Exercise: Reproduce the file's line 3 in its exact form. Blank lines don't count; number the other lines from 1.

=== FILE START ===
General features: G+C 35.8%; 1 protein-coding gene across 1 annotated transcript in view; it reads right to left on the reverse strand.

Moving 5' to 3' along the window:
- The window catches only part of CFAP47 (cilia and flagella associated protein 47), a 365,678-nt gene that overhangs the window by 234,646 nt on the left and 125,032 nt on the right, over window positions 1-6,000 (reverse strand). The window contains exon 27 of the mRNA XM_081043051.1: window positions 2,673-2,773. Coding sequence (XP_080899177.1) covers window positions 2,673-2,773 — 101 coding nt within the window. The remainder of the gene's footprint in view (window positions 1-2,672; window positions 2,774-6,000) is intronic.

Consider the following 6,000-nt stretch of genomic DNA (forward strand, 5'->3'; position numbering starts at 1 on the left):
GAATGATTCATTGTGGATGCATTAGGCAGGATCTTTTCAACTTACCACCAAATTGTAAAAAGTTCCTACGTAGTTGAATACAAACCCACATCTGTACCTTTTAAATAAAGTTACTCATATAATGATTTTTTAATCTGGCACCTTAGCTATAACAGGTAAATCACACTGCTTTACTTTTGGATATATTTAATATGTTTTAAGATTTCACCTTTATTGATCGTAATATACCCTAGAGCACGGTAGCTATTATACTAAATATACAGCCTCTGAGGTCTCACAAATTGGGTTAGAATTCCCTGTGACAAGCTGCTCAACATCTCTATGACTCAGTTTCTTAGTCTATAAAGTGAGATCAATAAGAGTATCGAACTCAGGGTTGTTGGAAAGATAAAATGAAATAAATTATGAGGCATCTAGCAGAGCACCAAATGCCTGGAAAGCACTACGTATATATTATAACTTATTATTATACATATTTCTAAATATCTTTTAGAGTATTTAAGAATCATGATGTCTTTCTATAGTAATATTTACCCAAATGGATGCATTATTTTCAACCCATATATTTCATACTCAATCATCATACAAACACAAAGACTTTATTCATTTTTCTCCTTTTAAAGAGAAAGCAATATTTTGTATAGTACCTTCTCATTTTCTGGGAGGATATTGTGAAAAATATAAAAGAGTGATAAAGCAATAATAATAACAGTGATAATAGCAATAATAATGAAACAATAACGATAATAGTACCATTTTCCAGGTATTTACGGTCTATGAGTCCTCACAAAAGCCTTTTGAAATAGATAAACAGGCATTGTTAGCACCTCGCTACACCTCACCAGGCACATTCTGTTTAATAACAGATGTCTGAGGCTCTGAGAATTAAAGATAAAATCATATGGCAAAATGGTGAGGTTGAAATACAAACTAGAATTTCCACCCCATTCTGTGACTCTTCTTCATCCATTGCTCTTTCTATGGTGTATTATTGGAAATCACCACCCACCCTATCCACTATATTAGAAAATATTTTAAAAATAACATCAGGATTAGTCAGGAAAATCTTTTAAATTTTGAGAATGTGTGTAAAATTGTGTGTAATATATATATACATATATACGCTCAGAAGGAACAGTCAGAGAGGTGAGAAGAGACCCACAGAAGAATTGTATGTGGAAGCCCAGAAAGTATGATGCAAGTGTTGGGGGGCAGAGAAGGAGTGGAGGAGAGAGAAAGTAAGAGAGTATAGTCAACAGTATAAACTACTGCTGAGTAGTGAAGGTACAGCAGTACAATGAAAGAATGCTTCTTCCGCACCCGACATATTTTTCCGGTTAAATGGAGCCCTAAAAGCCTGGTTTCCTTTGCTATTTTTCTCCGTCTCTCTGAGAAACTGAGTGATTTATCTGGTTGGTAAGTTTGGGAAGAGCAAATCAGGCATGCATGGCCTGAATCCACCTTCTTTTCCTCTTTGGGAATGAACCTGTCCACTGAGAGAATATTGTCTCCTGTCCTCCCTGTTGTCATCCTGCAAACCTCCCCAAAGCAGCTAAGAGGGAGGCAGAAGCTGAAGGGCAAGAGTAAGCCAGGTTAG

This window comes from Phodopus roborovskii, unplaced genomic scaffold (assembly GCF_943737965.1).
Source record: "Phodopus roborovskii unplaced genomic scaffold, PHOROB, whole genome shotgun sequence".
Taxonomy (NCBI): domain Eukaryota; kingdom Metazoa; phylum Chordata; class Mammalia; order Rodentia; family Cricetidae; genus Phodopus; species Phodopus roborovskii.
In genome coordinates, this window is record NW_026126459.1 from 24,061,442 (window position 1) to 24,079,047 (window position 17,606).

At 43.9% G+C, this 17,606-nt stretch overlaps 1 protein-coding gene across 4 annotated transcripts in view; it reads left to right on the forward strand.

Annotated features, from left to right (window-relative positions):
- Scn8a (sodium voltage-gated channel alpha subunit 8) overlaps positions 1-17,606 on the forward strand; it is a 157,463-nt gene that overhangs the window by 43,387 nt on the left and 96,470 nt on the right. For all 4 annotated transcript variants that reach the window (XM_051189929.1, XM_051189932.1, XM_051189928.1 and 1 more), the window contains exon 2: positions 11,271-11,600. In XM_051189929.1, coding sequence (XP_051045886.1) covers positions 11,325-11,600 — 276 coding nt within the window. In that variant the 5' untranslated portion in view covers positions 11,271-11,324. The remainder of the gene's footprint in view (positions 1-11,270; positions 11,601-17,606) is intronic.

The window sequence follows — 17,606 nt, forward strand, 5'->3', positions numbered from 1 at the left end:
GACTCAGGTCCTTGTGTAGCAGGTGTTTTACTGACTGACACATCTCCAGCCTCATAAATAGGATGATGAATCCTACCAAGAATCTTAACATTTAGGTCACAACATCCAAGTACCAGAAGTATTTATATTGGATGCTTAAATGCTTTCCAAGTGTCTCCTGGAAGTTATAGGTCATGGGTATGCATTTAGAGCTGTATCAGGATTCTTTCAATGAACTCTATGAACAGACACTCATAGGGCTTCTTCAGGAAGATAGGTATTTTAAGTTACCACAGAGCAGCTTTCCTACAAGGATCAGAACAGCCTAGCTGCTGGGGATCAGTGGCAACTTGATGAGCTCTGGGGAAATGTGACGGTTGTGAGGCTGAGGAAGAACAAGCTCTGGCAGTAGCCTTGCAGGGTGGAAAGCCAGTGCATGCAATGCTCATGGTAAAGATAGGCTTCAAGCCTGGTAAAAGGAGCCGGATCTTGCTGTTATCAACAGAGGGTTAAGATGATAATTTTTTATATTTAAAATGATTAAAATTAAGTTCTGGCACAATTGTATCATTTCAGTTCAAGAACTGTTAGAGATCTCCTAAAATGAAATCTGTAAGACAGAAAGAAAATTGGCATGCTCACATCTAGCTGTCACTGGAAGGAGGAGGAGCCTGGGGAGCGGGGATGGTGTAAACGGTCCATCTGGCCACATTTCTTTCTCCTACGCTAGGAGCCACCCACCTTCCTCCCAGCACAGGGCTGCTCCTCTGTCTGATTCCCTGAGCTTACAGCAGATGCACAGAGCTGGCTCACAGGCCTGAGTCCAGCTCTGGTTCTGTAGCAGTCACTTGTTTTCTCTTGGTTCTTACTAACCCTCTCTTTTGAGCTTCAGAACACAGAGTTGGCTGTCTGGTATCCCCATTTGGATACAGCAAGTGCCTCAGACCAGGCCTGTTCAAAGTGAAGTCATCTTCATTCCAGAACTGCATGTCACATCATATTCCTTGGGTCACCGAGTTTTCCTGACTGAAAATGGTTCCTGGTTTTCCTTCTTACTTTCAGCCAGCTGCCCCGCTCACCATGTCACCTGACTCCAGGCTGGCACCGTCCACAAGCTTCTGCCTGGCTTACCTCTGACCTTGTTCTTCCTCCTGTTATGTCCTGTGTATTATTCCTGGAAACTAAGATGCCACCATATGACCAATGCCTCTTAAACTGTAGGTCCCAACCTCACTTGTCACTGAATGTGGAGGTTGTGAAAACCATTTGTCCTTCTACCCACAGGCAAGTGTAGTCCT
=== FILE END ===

- The window catches only part of CFAP47 (cilia and flagella associated protein 47), a 365,678-nt gene that overhangs the window by 234,646 nt on the left and 125,032 nt on the right, over window positions 1-6,000 (reverse strand). The window contains exon 27 of the mRNA XM_081043051.1: window positions 2,673-2,773. Coding sequence (XP_080899177.1) covers window positions 2,673-2,773 — 101 coding nt within the window. The remainder of the gene's footprint in view (window positions 1-2,672; window positions 2,774-6,000) is intronic.